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"From the furthest rim of the Irish diaspora, Thomas Keneally - Australian Booker Prize-winning author,
of Irish descent - returns to his spiritual homeland.
The result is both an unforgettable journey rich in observation and insight, and a passionate exposition
of his own deeply personal view of Ireland today: an attempt to unpack his 'baggage of myths picked up from
ancestors and others and match them against the ambiguous late twentieth-century reality.' Between Cork,
Ulster and Dublin, history reverberates and persists, and modern Ireland presents its ironies and
'Now and in Time to Be' is a sometimes poetic, sometimes proud and always thoughtful evocation of Ireland
in all its glory and complexity."
Extract from book:
"On a post-Mass Sunday morning about first pint time, at the south-east Cork port of Ballycotton, I made my lunge at
starting this book about Ireland in itself, and the miniscule question of Ireland and me. I would make second
lunges elsewhere, and these would not be wasted, I hoped, but would be sewn into this story somewhere.
One of the starts which didn't take was at Cobh, though I would have put my money on that great harbour
so redolent of Irish departures, willed and unwilled. Another was at Newgrange, at the Great Tomb, built
by neolithic farmers for the purpose of focussing just one beam of light into a burial chamber at dawn on
the year's shortest day. Next lunge was Antrim, at the Giant's causeway, where I tried to reach for a
connection between Fionn MacCumhaill's palaver with a Scottish giant on one hand, and on the other hand
the poisonous Orange-Green dialogue up there in Britain's last, most beautiful and saddest province. Fifth,sixth,
seventh lunge will all appear in time, and by the time I finish, I may know where to start. Just the same, this account may very
well be like the Ireland that's represented in the neolithic tombs in the Boyne: a set of circles carved in
stone and lacking an end and a beginning; or instead possessing both at every point."
"....Ballycotton is a stereotype of the Irish fishing village. Steep streets where Irish families of modest
means might spend a week every summer in some tidy guesthouse called the 'Aisling'. A high sea wall raised like
a muscular forearm against the ocean, and - though not quite the currachs of Arran - risky-looking fishing boats, rowboats
in one or two cases, in others rickety trawlers equipped with radar, nosing out to make free of the sea. .....
My reason for starting here is that this is the sea my grandparents took to when they - separately - chose to launch
themselves on the longst journey of the Irish diaspora - Cork to Australia. These were the cliffs - between here
and Cobh - they last saw, and only then if the weather was good. ..."
About the author:
Born in Sydney in 1935, Thomas Keneally completed his school education at various schools on the New South
Wales north coast before he began studying theological studies for the Catholic priesthood. He abandoned this vocation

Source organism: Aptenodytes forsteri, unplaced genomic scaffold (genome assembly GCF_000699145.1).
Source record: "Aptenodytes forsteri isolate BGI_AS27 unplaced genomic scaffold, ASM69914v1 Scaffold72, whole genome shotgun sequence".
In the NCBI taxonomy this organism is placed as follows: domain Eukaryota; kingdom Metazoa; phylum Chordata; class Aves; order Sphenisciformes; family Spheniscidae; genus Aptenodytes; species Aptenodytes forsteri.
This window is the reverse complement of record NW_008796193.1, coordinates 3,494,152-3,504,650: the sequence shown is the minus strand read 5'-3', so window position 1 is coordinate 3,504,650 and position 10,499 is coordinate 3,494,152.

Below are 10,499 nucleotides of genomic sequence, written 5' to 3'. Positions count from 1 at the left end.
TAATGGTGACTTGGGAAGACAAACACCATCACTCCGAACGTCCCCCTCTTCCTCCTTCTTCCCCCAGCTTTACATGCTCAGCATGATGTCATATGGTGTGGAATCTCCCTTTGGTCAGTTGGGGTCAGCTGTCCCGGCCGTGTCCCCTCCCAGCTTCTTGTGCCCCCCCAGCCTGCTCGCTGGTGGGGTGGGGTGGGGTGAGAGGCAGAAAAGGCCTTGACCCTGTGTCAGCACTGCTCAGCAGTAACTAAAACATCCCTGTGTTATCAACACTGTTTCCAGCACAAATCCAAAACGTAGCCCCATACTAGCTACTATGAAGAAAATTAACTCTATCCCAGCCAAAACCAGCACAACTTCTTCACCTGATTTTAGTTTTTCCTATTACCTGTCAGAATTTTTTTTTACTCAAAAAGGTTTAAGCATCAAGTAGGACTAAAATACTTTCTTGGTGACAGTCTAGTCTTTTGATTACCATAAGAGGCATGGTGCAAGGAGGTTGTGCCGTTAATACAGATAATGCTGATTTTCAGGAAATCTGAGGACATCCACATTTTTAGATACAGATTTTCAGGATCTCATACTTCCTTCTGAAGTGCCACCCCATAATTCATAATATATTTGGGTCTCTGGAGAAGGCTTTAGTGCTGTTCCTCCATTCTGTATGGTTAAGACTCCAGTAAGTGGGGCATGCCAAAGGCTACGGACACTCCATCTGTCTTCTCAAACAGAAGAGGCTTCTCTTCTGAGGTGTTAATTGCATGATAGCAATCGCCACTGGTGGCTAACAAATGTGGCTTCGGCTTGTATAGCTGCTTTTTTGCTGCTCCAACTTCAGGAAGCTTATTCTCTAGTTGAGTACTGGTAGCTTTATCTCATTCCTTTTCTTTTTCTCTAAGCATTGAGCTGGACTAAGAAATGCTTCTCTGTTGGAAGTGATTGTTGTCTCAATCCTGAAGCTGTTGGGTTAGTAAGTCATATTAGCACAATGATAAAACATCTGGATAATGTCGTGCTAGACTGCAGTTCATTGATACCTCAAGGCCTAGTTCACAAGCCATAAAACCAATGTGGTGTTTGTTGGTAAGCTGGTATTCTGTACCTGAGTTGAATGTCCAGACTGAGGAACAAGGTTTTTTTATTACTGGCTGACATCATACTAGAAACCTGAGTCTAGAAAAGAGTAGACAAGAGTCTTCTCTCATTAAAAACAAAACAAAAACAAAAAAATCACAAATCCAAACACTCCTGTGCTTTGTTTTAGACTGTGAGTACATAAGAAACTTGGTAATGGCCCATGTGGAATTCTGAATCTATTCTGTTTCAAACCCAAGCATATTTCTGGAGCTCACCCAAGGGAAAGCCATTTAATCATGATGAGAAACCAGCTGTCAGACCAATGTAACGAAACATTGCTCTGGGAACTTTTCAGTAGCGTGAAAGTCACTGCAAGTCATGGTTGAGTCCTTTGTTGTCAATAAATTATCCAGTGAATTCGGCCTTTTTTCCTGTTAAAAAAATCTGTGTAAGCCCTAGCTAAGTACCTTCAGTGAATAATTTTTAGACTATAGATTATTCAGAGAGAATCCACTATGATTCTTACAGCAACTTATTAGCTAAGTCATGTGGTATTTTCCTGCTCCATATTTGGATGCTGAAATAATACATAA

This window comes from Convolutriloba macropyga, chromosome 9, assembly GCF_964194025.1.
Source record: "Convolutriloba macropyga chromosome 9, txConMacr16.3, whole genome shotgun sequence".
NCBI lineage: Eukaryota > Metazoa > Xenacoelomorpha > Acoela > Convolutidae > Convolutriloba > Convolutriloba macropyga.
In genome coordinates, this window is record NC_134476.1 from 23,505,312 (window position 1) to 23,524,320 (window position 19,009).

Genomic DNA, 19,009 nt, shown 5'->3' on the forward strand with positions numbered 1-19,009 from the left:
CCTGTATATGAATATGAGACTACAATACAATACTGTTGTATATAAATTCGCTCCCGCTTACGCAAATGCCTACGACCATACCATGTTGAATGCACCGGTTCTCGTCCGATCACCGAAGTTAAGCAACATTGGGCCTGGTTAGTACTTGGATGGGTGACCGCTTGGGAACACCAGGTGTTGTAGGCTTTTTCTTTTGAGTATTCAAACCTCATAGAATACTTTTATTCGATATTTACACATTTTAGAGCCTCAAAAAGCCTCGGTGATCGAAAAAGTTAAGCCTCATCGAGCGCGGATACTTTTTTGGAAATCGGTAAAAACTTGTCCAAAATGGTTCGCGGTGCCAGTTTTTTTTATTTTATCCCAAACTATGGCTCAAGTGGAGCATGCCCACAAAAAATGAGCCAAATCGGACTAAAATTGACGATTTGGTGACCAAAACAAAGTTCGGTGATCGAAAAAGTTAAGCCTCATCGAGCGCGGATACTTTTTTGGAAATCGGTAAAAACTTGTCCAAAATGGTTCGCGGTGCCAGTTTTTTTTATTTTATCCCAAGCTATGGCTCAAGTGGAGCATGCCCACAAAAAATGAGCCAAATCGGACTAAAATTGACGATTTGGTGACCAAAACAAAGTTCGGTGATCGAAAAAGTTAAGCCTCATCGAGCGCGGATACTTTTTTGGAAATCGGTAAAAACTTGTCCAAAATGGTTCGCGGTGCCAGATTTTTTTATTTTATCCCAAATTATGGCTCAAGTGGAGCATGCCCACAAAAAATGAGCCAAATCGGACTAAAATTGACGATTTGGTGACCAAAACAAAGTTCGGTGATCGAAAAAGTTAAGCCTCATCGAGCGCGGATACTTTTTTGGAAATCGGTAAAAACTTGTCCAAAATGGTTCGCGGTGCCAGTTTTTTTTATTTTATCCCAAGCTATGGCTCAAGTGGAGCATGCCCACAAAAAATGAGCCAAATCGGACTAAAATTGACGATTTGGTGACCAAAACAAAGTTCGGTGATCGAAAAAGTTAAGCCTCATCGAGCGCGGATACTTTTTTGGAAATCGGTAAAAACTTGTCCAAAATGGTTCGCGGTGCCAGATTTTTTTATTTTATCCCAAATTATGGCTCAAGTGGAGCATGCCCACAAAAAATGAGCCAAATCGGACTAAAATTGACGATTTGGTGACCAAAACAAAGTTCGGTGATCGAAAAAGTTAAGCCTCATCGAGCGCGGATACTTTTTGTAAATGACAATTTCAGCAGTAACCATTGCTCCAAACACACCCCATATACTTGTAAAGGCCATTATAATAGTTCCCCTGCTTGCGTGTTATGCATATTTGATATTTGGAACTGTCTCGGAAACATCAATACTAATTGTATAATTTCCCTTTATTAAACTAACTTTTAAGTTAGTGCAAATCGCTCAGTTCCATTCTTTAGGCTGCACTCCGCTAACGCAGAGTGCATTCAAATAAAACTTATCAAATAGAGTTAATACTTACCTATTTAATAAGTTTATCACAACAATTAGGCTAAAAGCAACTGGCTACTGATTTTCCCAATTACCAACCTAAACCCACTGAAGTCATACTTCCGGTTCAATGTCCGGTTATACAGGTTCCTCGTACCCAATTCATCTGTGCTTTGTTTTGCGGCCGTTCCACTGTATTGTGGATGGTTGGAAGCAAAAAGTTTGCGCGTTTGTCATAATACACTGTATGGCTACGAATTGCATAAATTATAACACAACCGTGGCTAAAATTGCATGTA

in 1960 and turned to clerical work and schoolteaching before publication of his first novel in 1964. Since that
time he has been a full-time writer.
One of the most successful modern Australian writers, Keneally has been short-listed for the Booker Prize
on 4 occasions: in 1972 for The Chant of Jimmie Blacksmith, Gossip from the Forest in 1975, and Confederates
in 1979, before winning the prize in 1982 with Schindler's Ark. This last novel caused something of a
controversy at the time as it was considered by some to be more a work of journalistic reporting than a novel
of fiction. In any event, by the time Stephen Spielberg
filmed his version of the book under the title Schindler's List in 1993, the controversy was forgotten.
A number of Keneally's later works have reflected his wider range of
interests and deal with subjects which are not confined to a specific Australian context. In addition, there
appears to have been a move away from older, more established writers such as Keneally by the Miles Franklin
In The Age newspaper of Saturday 7th November 1998 there is the announcement of Keneally's new book The Great
Shame. In an article in that paper, Keneally writes: "Some years ago an editor suggested that having written
on the Holocaust I should write something on the great Irish catastrophe of the 19th century...We agreed that
the 19th-century calamity, particularly the famine, was compelling. But it had been splendidly written about
by a number of writers. And it was not comparable to the Holocaust...In any case, I told the editor that if
ever I was silly enough to buy into the tendentious question of Irish history I would want to tell the story
not frontally from the point of view of convicts transported to Australia for particular crimes, not those
aimed directly at person or property but those designed as social or political protest." The result was his
new book. The research and writing took three years - the longest gap between any successive books in
Keneally's writing history.
Thomas Keneally was awarded the Order of Australia in 1983 for his services to Australian Literature.
He is married with two daughters and lives in Sydney.
NOW AND IN TIME TO BE: IRELAND AND THE IRISH by Thomas Keneally
Paperback 208 pages (September 24, 1992)
Used, but not in good condition (no markings etc. though)
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